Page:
Imagine yourself lying on a white, sandy beach in a tropical paradise where your every need is met. You finally got away from the unit for some rest and recuperation, and your unit is now a million miles away in your mind. A quaint shopping area is an easy stroll from your hotel; golf is only a short ride away by courtesy van. As you enjoy the sun warming your body, you watch skiers glide over the smooth surface of the bay. In the background you hear loud noises and wonder vaguely why the staff of your hotel cannot keep things more restful. Then you hear your cabin boy calling to you, "Mister Green, Mister Green! The People's Provisional Government wants all the guests to go into the hotel. Mister Green, please hurry!"
Turning casually, you see your cabin boy running toward you across the sand. Behind him is a group of armed paramilitary men. Your swimsuit, towel, and sunscreen are no match for them. Suddenly you wish you were back at Fort Boredom. You think, "What was it those security guys said during the Level 1 Antiterrorism Awareness briefing?"
Although this scenario is purely fiction, similar events could happen. Some countries are more peaceful than ours is today, with lower crime rates and smiling, fresh faces everywhere you go. Others appear peaceful, but it is a facade made possible by quickly cleaning up the carnage from the most recent military coup. How can you tell the difference? How do you know where travel is safe?
Your primary source of information on traveling abroad safely is the Level 1 Antiterrorism Awareness Training required by Department of Defense (DOD) Instruction 2000.16, DOD Antiterrorism Standards. This training is designed to remind you of basic operations security concepts. It gives you information about generally known threats around the globe and informs you of specific threats or concerns about the country to which you will be traveling. The training is required for all DOD military and civilian personnel before any official or unofficial travel outside the United States, its territories, or possessions and is valid for a period of 1 year. The training also is required for family members who are at least 14 years old when accompanying their sponsors on a permanent change of station (PCS) outside the United States or its territories. Whether the travel is for vacation, temporary duty (TDY), or PCS, there are unique facts you need to know about the country you will be visiting. This information changes frequently. For this reason, you are required to obtain area- or country-specific information within 3 months before you travel.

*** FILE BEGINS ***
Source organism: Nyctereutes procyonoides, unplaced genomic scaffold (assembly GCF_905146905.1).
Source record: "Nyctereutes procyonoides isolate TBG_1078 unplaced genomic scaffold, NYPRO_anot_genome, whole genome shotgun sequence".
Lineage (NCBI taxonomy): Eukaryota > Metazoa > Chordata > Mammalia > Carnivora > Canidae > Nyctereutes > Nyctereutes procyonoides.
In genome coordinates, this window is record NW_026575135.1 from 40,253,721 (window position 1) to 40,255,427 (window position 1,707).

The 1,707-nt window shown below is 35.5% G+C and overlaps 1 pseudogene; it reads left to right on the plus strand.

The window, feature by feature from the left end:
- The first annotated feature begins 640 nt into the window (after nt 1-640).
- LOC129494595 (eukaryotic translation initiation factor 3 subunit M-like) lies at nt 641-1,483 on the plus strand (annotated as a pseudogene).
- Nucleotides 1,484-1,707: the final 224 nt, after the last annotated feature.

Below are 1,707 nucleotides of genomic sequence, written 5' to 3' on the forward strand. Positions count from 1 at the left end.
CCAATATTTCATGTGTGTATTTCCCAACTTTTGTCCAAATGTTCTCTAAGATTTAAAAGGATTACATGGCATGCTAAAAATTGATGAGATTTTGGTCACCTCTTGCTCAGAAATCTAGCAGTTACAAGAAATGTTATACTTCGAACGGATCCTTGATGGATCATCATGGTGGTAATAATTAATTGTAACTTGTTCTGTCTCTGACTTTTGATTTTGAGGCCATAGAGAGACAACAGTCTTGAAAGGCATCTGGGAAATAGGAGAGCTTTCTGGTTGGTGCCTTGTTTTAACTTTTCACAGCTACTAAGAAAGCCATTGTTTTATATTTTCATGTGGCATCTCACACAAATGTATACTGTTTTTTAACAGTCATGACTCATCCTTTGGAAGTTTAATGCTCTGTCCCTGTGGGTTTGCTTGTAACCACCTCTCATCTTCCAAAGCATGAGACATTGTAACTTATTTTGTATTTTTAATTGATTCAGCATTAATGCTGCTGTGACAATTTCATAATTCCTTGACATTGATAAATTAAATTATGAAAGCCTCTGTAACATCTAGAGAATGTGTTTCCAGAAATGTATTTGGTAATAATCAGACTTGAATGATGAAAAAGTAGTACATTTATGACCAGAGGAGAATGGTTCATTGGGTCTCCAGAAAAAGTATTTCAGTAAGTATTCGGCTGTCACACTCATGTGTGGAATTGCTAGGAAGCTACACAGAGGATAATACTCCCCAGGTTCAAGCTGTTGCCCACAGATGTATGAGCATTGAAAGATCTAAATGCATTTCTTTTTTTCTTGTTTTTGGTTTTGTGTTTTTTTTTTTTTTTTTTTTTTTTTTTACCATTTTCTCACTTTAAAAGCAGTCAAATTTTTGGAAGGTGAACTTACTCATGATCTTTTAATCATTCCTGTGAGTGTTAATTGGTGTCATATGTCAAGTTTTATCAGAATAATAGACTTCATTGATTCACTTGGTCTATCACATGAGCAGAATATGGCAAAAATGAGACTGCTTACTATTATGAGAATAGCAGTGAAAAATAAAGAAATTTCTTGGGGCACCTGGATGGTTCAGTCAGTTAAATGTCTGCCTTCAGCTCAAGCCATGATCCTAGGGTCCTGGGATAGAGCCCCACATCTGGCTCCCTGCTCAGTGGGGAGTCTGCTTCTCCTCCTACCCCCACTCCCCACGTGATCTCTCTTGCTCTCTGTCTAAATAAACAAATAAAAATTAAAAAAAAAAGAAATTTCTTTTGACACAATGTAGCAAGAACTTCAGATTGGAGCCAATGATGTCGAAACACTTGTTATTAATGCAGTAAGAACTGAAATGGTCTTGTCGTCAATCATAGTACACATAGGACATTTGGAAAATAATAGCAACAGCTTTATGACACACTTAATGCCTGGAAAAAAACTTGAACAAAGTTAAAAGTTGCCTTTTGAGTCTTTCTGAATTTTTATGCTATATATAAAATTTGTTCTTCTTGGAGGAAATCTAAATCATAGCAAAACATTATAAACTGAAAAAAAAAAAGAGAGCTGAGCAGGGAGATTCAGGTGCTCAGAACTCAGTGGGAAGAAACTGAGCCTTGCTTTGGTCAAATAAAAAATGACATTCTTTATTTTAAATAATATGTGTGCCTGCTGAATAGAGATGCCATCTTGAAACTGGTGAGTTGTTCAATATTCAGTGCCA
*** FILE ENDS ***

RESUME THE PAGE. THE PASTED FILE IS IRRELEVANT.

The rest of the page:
In today's world, many extremists view America as the primary enemy to their particular ideology. Americans are symbols of what they despise. As a military member, a military family member, or a Federal civilian employee, you are a larger symbol, and you are at greater risk than is the general American population.
The decision to have mandatory antiterrorism awareness briefings was not made lightly. Army leaders know the time it takes to prepare and present these briefings, and the associated costs to units. However, we live in a very dangerous world, and the safest way to deal with any danger is to be thoroughly informed. You cannot prepare for danger if you are not aware it exists. The Level 1 briefing makes you aware of the current known dangers.
You also can conduct research easily on your own to keep informed. Knowing what a country offers will allow you to get more out of the trip, whether it is for a vacation, TDY, or PCS. You certainly want to know what the country is like in general and the points of interest for the specific location you will be visiting. Learn both the good and the bad about the country.
The quickest, surest, and most timely information is located on the U.S. Department of State web site at http://www.state.gov. This site has a wealth of information you can use to plan any trip. It has information on how to request passports, visas, children's services, country background notes, and even employment information. The web site also has current highlights for the traveler.
The Department of State web site contains a wealth of